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A Nice Start

Okay, I know these reports are just about as credible as those coming out of fall college football camp.  Everything is super.  The coach couldn't be happier.  Player A is going to be the next Player Y.

But, its still nice to hear that some until-recently Bruins are turning heads in the lower echelons of the NBA.  First, Jordan Farmar:

The Lakers draft pick showed the same poise he had in two seasons with UCLA and, an added bonus for Lakers followers, demonstrated some decent knowledge of the triangle offense Saturday in the Summer Pro League at the Pyramid of Long Beach.

"He as well as anybody has picked up the offense the quickest," said Lakers assistant coach Kurt Rambis, who is in charge of the summer league team. "He seemed like he came in and had been studying it or something. He knows what we're doing. He understands what we want him to do."

Farmar showed the ability to penetrate and took numerous trips to the free-throw line, making seven of nine from there. He also demonstrated the same on-court vocal command he had at UCLA.

Next, here is a nice piece about Ryan Hollins:

After completing a week-long mini-camp on Saturday, the Charlotte Bobcats are ready for the five-game Orlando Summer League that starts Monday.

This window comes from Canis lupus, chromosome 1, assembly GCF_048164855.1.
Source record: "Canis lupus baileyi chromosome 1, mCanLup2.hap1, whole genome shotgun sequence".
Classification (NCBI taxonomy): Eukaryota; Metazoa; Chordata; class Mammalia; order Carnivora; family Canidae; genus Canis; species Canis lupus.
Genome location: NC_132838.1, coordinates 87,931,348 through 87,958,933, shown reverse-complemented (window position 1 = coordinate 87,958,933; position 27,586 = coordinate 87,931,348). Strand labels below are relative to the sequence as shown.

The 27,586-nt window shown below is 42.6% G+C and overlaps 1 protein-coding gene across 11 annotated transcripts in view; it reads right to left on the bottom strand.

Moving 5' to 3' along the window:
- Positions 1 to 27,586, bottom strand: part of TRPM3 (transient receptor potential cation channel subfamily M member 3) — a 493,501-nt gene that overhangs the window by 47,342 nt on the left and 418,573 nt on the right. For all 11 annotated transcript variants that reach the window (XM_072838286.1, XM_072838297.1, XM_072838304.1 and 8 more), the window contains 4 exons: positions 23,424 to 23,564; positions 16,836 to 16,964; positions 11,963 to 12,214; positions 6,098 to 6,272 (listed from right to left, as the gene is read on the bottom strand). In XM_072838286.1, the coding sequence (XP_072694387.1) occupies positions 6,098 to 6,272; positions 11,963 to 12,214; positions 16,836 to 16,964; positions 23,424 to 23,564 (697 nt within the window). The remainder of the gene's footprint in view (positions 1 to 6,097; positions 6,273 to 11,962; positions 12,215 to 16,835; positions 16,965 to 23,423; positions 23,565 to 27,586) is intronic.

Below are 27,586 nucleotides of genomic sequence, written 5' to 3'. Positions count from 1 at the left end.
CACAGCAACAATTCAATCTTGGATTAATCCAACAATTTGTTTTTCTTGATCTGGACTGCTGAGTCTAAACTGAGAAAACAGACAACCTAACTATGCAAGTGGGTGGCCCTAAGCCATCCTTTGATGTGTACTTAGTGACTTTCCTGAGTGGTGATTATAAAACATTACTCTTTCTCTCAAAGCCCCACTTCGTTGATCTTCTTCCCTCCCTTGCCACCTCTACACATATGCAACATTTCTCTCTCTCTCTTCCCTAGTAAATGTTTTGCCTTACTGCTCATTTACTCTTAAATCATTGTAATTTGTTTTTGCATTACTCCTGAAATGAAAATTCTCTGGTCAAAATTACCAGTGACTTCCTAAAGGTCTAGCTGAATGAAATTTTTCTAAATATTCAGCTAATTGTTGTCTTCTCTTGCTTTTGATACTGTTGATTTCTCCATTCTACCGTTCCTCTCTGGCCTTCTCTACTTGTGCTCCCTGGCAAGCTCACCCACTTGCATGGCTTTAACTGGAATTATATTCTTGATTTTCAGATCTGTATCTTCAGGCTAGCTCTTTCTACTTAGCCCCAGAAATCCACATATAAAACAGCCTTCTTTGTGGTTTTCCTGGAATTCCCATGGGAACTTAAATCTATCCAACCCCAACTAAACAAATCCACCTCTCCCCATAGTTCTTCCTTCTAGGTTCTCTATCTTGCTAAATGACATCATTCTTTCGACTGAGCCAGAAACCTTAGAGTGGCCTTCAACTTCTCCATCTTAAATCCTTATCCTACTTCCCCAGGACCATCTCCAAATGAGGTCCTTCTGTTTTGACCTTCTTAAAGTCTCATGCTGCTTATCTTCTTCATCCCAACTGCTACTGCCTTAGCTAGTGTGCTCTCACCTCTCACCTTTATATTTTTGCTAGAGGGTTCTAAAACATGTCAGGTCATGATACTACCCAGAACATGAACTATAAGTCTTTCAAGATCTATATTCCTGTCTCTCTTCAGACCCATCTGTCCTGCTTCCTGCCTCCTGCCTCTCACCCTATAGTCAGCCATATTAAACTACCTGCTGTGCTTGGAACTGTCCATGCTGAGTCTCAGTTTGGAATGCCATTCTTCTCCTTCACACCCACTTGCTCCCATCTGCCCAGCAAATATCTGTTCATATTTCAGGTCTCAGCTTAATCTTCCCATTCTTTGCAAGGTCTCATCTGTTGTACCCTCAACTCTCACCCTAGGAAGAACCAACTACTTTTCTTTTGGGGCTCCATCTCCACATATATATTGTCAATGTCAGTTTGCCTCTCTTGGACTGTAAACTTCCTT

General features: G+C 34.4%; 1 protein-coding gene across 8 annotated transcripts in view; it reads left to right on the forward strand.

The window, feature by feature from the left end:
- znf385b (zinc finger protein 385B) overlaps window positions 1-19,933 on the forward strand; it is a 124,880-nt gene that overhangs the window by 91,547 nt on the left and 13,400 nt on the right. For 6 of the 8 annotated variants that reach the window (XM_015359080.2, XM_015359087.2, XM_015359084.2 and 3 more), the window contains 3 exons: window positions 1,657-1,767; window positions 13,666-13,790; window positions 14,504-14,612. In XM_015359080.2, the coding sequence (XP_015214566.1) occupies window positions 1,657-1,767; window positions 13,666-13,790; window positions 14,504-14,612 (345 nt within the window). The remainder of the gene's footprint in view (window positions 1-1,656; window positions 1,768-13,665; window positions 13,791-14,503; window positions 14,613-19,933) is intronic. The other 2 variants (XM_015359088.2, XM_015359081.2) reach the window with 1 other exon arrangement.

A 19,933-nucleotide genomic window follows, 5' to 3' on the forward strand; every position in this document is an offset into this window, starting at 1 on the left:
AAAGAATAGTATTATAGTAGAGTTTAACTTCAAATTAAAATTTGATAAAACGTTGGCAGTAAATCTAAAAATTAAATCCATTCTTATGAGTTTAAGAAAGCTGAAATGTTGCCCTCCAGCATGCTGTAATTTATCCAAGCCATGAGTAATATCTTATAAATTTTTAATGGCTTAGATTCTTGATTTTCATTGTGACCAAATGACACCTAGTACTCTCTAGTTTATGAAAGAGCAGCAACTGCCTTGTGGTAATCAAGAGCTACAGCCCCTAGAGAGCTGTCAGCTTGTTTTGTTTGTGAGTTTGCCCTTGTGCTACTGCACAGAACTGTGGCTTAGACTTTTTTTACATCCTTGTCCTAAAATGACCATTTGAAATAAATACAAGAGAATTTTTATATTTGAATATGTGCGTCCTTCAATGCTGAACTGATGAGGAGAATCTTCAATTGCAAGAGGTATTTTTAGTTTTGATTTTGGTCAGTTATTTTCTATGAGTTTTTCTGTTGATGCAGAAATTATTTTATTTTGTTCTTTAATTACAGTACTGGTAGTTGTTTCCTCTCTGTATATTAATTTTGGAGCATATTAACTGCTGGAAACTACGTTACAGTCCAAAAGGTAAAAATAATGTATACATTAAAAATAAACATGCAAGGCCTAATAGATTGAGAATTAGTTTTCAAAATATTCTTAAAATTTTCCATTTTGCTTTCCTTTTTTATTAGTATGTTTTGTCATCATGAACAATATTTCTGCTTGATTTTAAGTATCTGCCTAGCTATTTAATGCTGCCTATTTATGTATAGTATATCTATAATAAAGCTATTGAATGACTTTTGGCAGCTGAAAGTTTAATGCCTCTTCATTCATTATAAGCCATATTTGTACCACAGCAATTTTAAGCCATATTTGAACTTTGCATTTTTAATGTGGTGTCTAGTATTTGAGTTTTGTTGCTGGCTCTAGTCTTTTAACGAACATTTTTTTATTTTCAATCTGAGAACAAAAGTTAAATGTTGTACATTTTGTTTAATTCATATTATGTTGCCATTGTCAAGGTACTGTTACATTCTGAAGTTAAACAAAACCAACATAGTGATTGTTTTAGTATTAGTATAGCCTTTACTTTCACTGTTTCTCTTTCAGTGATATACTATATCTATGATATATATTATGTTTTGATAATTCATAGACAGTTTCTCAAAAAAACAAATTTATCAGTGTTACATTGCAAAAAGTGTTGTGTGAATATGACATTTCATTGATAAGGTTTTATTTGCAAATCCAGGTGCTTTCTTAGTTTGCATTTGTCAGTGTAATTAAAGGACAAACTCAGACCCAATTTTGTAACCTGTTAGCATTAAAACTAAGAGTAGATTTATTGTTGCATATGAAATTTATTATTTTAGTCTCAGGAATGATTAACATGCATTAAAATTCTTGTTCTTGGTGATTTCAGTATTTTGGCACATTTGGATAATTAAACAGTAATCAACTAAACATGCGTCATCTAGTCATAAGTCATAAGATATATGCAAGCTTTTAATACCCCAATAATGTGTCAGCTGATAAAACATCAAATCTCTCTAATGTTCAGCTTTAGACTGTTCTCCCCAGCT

And while there's little doubt much of the attention on the team will be directed toward recent No. 3 overall draft pick Adam Morrison, perhaps the biggest buzz surrounding this week's camp has been over the extraordinary athleticism of second-round draft pick Ryan Hollins.

"I think he's got a chance to be pretty good," said Bobcats assistant coach J.B. Bickerstaff, who will coach the organization's summer league entry.

(HT to UCLA Hoop Scoop)

Finally, even Michael Fey has garnered a few nice words, as reported by Bruin Basketball Report:

Another Bruin playing for the Lakers SPL squad was Michael Fey. Playing primarily as the back-up center to Andrew Bynum, he scored 5 points and was aggressive on both ends of the court.

Fey held his own while playing against Andreas Glyniadakis, a 7'1 Greek player, and Alexander Johnson a tough 6'9 player from Florida St. The former Bruin center showed no signs of the severe ankle injury which sidelined him for most of his senior year at UCLA.

Looks like these guys, at least so far, are doing UCLA proud.  And it reflects well on Ben Howland and the current program.  The message is clear: UCLA is a fine training ground for an NBA career, for both the most heralded players, and even guys who looked for most of their college days like they might have to fall back on their great educations after graduation.  Each are getting looks by teams on the next level.  Let's hope that Kevin Love and Kyle Singler are watching.